Mental Health Awareness in Children
May is National Mental Health Awareness Month — a population we don’t want to overlook is children.
RAPID CITY, S.D. — Since young kids aren’t always able to verbalize what they feel, parents can pick up on behaviors or physical symptoms that could indicate trouble. If your child is experiencing anxiety or sadness, they may say their tummy hurts or they have a headache. Pay attention to long term situations, that last a week or longer. For older children it may be a something out of character for them — a change in sleeping or eating behaviors, friends they are hanging out with or academic performance.
Lynell Rice Brinkworth, a licensed marriage & family therapist at Spirals Counseling, LLC says, “Looking at those major aspects of their life, if you’re seeing the big changes that’s usually time you kind of want to check in with them.”
Lynell says to be involved in your child’s life and pay attention to their behaviors. Talk to them about what might be the problem — go do something fun and non-confrontational to start a conversation. You can also talk to your child’s teacher, school counselor, even pediatrician about what you have noticed. A counselor may be able to give them an outlet to express their feelings and teach them coping skills on how to manage what they are going through.
“It could be a biological and genetic component here that has nothing to do with them having all of their basic needs met, it’s just a part of their makeup and those symptoms are starting to show,” says Lynell.
Unfortunately, there is a significant increase of suicidal behaviors in the younger population. The pressures of today’s society, like social media, bullying, peer pressure, social pressure and a high stress life, all play a part. Lynell says to also regulate and manage technology use, give boundaries at an early age so your child can learn good habits. She recommends the American Academy of Pediatrics for usage guidelines. Then increase their unstructured or down time at home — when they can just relax.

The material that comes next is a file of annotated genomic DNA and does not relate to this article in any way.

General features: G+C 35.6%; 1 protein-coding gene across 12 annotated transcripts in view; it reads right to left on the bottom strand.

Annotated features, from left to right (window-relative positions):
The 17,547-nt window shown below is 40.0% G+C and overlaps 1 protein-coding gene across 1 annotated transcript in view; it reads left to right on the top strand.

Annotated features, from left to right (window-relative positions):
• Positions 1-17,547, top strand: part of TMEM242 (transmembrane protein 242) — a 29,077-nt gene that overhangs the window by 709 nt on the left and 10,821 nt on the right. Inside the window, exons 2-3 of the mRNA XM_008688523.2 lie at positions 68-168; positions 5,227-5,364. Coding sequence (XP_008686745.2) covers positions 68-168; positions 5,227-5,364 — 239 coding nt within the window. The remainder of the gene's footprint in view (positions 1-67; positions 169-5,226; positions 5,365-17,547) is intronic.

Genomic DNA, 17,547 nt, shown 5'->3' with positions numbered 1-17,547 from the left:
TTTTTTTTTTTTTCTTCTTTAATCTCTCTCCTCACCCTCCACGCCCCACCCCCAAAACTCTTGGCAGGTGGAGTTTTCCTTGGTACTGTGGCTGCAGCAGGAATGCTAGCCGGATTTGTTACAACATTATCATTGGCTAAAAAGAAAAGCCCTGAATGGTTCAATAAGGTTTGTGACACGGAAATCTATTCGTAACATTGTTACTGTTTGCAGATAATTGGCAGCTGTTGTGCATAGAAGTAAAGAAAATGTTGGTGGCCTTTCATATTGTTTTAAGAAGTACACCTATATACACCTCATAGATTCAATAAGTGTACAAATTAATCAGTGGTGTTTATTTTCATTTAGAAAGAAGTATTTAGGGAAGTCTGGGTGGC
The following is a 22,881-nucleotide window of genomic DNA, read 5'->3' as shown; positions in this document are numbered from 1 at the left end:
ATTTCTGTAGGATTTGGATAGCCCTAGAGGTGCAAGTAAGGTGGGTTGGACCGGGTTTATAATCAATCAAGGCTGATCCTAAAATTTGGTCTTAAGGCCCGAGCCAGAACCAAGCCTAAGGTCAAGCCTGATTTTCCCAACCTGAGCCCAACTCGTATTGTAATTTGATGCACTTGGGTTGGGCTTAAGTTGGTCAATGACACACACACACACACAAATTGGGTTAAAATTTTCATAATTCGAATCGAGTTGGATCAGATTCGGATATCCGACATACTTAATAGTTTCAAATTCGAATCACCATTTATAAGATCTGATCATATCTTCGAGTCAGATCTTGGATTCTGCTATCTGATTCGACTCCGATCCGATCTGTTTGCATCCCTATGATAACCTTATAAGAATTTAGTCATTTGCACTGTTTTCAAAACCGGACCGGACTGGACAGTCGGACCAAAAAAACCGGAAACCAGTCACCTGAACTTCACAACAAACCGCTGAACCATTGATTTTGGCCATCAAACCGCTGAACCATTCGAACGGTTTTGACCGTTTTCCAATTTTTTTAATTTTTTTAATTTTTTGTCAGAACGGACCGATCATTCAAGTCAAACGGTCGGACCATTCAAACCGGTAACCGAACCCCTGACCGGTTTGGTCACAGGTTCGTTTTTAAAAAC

Lynell says, “Now the pressures that families are dealing with in the high-level stress, I think kind of creating a family environment that limits technology is a part of our day-to-day world and it will be a part of children’s future from here on out and so paying attention to how you’re going to regulate that and that’s really important. Giving them life experiences outside of technology because some of the pressure kids experience truly are when they’re comparing themselves on social media to other teenagers and dealing with that fear of missing out and all that stuff that’s going on. And that isn’t always reality, but it can feel very real to them.”
Lastly, each week have a family night to create a sense of structure and family togetherness.
Lynell also says to check in with your child for feedback on what makes them happy and make sure too many activities are not a result of your own agenda.